Do you have both hypothyroidism and PCOS? Hashimoto’s Thyroiditis is the leading cause of hypothyroidism in women. PCOS (Polycystic Ovarian Syndrome) is the commonest hormone disorder affecting women of all ages. It is not a coincidence that some of you have both Hashimoto’s and PCOS.
How common is it?
It is relatively common. One study from eastern India looked at 106 women, 13-45 years old, with hirsutism and menstrual irregularities. Out of this group of women, 80 were diagnosed with PCOS. Most of the women with PCOS were very young, 15-20 years old. More than half were overweight. An alarming finding was the presence of high blood pressure in many of these young women.
The researchers tested all the women for thyroid functions. Besides TSH, Free T3, Free T4 and Anti-TPO antibodies, they had a thyroid ultrasound as well.
What did they find:
What are the connections between PCOS and Hashimoto’s?
There are several inter-connections between PCOS and Hashimoto’s. As you can see in the image below, these are Insulin Resistance, genes, inflammation, Leptin, EDCs, Vitamin D3.
TSH Level and Insulin Resistance In PCOS
PCOS’s underlying problem is an abnormality of the carbohydrate-insulin system called insulin resistance, which shows up as irregular cycles, excess hair growth, obesity, low mood, acne, high levels of male hormones and infertility.
Is there an optimal TSH level for women with PCOS?
TSH (Thyroid Stimulating Hormone) levels are high in people with hypothyroidism. Several studies have shown that PCOS women with higher TSH levels have unhealthy lipid numbers, higher levels of male hormones and worse insulin resistance. (3) Ref
What is the optimal TSH level for PCOS? Most studies have shown that TSH levels above 2 to 2.5 mIU/l are related to a worse outcome. These numbers hold even after correcting for body weight and age.
TSH and Androgen Levels
Elevated androgens (male hormones) are a hallmark of PCOS.
In a study from China, the authors studied women with PCOS. They found that having a TSH level greater than 2.5 mIU/l even in women without hypothyroidism was related to higher androgens levels.
(Interestingly, lower TSH levels seem to benefit mood issues as well )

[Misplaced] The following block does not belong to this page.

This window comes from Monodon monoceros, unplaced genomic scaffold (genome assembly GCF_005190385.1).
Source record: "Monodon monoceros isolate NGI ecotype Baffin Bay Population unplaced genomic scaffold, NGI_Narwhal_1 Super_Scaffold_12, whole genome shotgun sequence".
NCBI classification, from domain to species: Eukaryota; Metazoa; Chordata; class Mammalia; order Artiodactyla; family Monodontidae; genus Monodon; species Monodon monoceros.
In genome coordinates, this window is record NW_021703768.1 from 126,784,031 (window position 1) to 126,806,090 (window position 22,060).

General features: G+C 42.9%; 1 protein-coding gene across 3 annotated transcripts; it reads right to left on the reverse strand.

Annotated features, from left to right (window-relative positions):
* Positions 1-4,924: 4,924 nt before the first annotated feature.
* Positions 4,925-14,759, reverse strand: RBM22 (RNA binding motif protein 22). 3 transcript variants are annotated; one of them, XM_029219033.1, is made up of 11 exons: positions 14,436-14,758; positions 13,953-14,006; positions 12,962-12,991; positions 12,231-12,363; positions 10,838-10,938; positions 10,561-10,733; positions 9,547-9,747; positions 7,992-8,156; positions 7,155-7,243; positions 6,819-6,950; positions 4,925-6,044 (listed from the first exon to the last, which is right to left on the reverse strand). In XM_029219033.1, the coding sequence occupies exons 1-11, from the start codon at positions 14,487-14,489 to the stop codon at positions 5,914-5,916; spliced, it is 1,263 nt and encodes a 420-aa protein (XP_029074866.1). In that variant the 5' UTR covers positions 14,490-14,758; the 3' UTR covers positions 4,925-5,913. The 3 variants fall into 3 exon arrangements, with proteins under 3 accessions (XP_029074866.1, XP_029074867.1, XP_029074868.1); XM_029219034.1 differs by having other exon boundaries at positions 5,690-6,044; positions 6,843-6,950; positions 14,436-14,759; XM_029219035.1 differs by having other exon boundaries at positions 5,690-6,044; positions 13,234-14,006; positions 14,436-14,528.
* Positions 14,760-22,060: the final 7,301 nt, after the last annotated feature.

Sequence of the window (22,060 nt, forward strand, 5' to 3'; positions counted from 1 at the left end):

Vitamin D3 Deficiency
The deficiency of vitamin D3 is like an epidemic worldwide. Low vitamin D3 levels are associated with many diseases, primarily diabetes, autoimmune conditions, heart disease, bone loss and many more. Considering that Hashimoto’s, PCOS, and Vitamin D3 deficiency are all common, is it just a coincidence?
In an Italian study reported in the journal Endocrine, the authors looked at vitamin D3 levels and thyroid function tests in women with PCOS. The levels of vitamin D were significantly lower in women with PCOS and Hashimoto’s than women with PCOS without Hashimoto’s. (5) Ref
Endocrine-Disrupting Chemicals (EDCs), PCOS and Hashimoto’s
Bisphenol A (BPA) is an EDC used in making plastics, lining tin cans and is present even in cash register receipts!
EDCs and Thyroid:
As you can see in the image below, EDCs affect thyroid hormones at different levels.
What does this mean for you?
- If you have PCOS, you need to test for Hashimoto’s Thyroiditis.
- Likewise, if you have Hashimoto’s Thyroiditis, you need to determine whether you have PCOS or insulin resistance.
- If you already have both the conditions, you need optimal treatment for them. A TSH “within the normal lab range of less than 5 mIU/l” may not be enough for you.
- An optimal TSH level is particularly relevant if you are planning on getting pregnant or undergoing fertility treatment.
- Optimize your vitamin D3 levels.
- How can you reduce your exposure to EDCs? Get rid of plastic containers, water bottles etc. Check www.ewg.org for more details.